John Burns, a prominent Irvine consultant to home builders, has proposed a more targeted tax credit that would match down payments up to $15,000. Burns contends that such a credit would encourage the borrower to put up a greater personal stake in the purchase, and he favors making the credit subject to "recourse" if the borrower defaults. In some states, such as California, home mortgages are generally treated as non-recourse loans, which means that when borrowers default, they can lose their home and collateral but are not required to repay the full loan amount.
Burns also proposes temporarily doubling the mortgage interest deduction for all homeowners. He says such a measure would help those who may be on the brink of default, but it would also give others more disposable income, which would stimulate the overall economy.
Many of those proposals would help builders and lenders, which would still be repaid the full amount of mortgage principal owed to them.
It is not clear, though, how much such proposals would help borrowers whose mortgage debt is higher than their home is now worth.
In Congress, Rep. Barney Frank (D-Mass.), chairman of the House Financial Services Committee, tried to address the problem of such homeowners last summer with his "hope for homeowners" program, but it has had limited effect. This month, he proposed using funds from the $700-billion federal financial bailout program to address foreclosures through a number of measures, including a program to guarantee loan modifications. Another proposed program would pay down second mortgages that may be hindering a workout of a troubled first mortgage.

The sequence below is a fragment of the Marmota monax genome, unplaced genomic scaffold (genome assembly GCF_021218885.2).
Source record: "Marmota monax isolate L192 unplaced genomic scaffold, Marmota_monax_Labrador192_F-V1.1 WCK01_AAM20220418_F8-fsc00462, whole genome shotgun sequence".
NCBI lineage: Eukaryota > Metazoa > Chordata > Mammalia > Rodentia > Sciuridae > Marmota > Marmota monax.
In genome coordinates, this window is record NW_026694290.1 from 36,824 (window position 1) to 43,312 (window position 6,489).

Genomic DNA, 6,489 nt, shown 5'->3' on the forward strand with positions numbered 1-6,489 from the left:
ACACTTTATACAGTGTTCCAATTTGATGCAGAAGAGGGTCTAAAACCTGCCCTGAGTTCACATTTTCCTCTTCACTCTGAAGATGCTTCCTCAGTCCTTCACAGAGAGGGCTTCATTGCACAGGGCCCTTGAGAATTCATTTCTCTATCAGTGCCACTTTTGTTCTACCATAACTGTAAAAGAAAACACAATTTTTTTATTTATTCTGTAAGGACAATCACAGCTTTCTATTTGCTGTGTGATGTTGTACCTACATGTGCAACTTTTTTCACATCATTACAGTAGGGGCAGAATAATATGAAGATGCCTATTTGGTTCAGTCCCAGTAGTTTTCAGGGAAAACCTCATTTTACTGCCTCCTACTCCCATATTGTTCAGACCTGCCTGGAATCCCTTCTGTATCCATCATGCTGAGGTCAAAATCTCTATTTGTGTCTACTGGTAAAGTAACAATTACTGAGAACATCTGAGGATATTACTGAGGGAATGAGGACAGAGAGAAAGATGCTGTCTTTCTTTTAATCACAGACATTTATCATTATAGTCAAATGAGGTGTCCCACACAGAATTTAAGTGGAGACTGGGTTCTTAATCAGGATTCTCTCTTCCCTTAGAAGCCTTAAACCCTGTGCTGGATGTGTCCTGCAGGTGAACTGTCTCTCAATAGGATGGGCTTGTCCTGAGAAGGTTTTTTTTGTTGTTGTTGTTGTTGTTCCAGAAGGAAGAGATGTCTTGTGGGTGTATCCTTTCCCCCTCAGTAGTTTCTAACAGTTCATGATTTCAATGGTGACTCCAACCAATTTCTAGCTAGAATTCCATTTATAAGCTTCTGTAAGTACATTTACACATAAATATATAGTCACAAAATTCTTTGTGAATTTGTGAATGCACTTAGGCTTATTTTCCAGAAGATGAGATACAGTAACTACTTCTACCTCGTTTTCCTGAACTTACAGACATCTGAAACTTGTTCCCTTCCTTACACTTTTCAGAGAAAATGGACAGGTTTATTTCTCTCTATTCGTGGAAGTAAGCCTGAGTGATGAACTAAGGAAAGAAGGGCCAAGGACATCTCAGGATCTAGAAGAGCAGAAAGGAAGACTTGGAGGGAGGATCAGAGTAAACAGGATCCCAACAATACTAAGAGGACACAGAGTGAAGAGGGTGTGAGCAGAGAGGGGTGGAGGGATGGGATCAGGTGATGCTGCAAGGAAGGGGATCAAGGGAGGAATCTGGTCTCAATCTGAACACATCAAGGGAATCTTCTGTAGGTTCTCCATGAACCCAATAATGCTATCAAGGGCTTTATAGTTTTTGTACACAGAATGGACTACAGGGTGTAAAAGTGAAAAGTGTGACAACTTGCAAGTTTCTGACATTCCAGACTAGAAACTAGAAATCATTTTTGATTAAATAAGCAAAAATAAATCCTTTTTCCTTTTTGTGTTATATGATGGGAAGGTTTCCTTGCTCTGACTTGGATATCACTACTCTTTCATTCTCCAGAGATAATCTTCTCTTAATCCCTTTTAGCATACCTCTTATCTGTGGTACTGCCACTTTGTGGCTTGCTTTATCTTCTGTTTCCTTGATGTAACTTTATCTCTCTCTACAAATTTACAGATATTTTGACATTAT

The Obama administration has recently been more specific in supporting one foreclosure prevention measure viewed by backers as among the most powerful tools to help distressed borrowers, but long opposed by most lenders. It's a proposal to allow bankruptcy judges to order banks to reduce the principal that people owe on their homes.
President Obama has said he supports such reform. Most mortgage bankers oppose giving judges such power, saying it would lead to higher mortgage interest rates. But fair-housing groups say it would prevent hundreds of thousands of foreclosures.
Industry opposition to the idea has faded recently, as the National Assn. of Home Builders said last month it would remove its opposition, and this month, Citigroup Inc. said it would back such bankruptcy reform.
Still, with the banking industry in an ever more fragile condition, it is possible that the government will hesitate to force lenders to take the losses on the bad loans they hold without causing an even more widespread financial collapse.
It is also not clear how well any of the proposed remedies would work.
Rosen of UC Berkeley said that whatever course the administration chose, many more foreclosures were inevitable.
"Many people will lose their houses anyway," he said. "They're just stretched too far."